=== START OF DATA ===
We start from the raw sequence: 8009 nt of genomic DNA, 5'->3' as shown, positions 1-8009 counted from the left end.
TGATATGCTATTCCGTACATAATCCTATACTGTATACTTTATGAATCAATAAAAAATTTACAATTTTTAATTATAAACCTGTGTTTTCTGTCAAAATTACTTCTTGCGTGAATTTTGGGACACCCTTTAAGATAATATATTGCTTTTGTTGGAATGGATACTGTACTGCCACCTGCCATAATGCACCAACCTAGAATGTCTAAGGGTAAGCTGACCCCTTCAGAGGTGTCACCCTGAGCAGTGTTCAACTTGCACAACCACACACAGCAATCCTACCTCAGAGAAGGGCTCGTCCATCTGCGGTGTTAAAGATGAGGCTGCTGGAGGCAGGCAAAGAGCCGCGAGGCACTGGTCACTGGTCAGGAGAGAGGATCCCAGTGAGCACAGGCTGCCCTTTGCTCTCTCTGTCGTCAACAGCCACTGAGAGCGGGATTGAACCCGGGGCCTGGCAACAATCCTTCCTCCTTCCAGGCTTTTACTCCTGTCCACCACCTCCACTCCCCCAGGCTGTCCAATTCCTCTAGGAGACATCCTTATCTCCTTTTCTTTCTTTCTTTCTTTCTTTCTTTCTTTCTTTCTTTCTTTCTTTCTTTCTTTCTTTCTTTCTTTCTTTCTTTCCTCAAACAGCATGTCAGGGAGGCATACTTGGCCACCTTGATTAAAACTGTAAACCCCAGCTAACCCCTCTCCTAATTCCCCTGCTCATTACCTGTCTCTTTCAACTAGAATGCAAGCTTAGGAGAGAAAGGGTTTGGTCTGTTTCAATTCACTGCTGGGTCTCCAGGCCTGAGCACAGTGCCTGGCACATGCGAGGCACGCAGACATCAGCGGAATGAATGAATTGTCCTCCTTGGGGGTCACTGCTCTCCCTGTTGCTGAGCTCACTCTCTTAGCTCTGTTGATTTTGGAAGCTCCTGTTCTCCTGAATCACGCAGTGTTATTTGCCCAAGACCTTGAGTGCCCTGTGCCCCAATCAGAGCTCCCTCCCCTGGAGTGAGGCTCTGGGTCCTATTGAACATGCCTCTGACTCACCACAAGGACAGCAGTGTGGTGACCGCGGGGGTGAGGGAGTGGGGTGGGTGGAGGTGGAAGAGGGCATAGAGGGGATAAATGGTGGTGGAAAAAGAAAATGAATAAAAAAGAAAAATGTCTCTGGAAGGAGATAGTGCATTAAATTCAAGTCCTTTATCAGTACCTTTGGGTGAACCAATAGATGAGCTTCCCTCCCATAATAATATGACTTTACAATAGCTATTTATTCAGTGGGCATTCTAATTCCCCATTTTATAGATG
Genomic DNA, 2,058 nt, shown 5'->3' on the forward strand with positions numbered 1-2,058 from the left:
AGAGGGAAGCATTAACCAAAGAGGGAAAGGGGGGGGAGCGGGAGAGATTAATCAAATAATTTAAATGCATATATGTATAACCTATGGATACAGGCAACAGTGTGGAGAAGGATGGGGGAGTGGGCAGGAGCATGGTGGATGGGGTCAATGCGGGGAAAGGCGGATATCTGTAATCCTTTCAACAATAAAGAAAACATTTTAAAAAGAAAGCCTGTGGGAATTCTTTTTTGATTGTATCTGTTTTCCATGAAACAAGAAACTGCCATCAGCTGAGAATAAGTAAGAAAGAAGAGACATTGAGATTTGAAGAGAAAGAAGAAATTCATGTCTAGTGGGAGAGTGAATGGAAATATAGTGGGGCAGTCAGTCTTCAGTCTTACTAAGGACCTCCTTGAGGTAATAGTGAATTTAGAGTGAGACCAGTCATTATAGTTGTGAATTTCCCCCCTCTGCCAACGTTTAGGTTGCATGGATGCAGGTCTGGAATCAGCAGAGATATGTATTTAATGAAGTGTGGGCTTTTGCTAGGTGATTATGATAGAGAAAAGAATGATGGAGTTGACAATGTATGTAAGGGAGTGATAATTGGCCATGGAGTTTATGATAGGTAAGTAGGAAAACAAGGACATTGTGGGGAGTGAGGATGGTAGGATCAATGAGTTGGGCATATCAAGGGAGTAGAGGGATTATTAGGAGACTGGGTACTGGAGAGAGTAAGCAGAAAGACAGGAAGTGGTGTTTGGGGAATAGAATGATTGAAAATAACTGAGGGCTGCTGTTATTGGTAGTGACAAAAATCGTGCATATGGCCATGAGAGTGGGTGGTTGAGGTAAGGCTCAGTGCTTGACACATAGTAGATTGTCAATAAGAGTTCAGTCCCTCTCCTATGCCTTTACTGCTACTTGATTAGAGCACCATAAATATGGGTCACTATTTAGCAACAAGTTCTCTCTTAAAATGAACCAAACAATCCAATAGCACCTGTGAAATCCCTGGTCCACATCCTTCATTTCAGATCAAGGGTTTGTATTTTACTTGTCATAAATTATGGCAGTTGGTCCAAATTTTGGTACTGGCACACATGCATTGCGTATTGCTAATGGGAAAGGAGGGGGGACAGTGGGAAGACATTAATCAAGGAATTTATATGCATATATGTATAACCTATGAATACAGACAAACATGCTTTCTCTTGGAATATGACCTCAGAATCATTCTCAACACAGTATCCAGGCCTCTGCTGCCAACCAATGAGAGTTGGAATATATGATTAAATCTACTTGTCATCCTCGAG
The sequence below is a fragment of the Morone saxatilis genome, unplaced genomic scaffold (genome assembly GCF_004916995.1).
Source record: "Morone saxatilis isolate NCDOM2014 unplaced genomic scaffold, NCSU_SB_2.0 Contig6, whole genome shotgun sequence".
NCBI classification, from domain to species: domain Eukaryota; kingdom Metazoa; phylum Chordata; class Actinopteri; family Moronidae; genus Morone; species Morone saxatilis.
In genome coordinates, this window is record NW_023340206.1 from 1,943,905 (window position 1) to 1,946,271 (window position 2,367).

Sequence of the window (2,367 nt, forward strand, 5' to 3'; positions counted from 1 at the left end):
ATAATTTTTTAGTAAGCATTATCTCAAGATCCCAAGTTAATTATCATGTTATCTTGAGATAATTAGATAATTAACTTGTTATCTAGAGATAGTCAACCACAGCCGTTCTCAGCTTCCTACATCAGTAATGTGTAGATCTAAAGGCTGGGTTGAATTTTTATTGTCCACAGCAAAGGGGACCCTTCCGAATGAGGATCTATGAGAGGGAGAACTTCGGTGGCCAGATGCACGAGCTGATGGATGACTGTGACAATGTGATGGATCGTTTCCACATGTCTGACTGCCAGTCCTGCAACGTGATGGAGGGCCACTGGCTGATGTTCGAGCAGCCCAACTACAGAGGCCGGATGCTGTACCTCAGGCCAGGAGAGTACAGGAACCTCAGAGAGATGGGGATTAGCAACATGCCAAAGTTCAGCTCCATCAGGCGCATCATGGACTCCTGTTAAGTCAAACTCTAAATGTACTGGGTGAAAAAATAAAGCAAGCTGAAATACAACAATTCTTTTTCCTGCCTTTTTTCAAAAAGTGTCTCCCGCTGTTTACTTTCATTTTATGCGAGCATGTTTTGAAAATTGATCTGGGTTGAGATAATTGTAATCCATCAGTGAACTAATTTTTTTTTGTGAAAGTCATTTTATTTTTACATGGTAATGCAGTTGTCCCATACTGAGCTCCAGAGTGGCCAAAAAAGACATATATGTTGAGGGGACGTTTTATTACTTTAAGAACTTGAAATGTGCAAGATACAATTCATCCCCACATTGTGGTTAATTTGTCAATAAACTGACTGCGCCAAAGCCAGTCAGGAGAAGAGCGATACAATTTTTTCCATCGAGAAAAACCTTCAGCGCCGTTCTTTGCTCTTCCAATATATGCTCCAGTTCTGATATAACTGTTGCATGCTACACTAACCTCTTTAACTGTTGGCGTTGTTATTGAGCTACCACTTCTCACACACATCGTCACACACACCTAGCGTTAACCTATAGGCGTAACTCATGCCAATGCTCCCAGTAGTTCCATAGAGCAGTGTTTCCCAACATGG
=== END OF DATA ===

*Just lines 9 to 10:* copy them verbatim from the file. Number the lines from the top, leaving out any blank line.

Sequence of the window (2,367 nt, forward strand, 5' to 3'; positions counted from 1 at the left end):
ATAATTTTTTAGTAAGCATTATCTCAAGATCCCAAGTTAATTATCATGTTATCTTGAGATAATTAGATAATTAACTTGTTATCTAGAGATAGTCAACCACAGCCGTTCTCAGCTTCCTACATCAGTAATGTGTAGATCTAAAGGCTGGGTTGAATTTTTATTGTCCACAGCAAAGGGGACCCTTCCGAATGAGGATCTATGAGAGGGAGAACTTCGGTGGCCAGATGCACGAGCTGATGGATGACTGTGACAATGTGATGGATCGTTTCCACATGTCTGACTGCCAGTCCTGCAACGTGATGGAGGGCCACTGGCTGATGTTCGAGCAGCCCAACTACAGAGGCCGGATGCTGTACCTCAGGCCAGGAGAGTACAGGAACCTCAGAGAGATGGGGATTAGCAACATGCCAAAGTTCAGCTCCATCAGGCGCATCATGGACTCCTGTTAAGTCAAACTCTAAATGTACTGGGTGAAAAAATAAAGCAAGCTGAAATACAACAATTCTTTTTCCTGCCTTTTTTCAAAAAGTGTCTCCCGCTGTTTACTTTCATTTTATGCGAGCATGTTTTGAAAATTGATCTGGGTTGAGATAATTGTAATCCATCAGTGAACTAATTTTTTTTTGTGAAAGTCATTTTATTTTTACATGGTAATGCAGTTGTCCCATACTGAGCTCCAGAGTGGCCAAAAAAGACATATATGTTGAGGGGACGTTTTATTACTTTAAGAACTTGAAATGTGCAAGATACAATTCATCCCCACATTGTGGTTAATTTGTCAATAAACTGACTGCGCCAAAGCCAGTCAGGAGAAGAGCGATACAATTTTTTCCATCGAGAAAAACCTTCAGCGCCGTTCTTTGCTCTTCCAATATATGCTCCAGTTCTGATATAACTGTTGCATGCTACACTAACCTCTTTAACTGTTGGCGTTGTTATTGAGCTACCACTTCTCACACACATCGTCACACACACCTAGCGTTAACCTATAGGCGTAACTCATGCCAATGCTCCCAGTAGTTCCATAGAGCAGTGTTTCCCAACATGG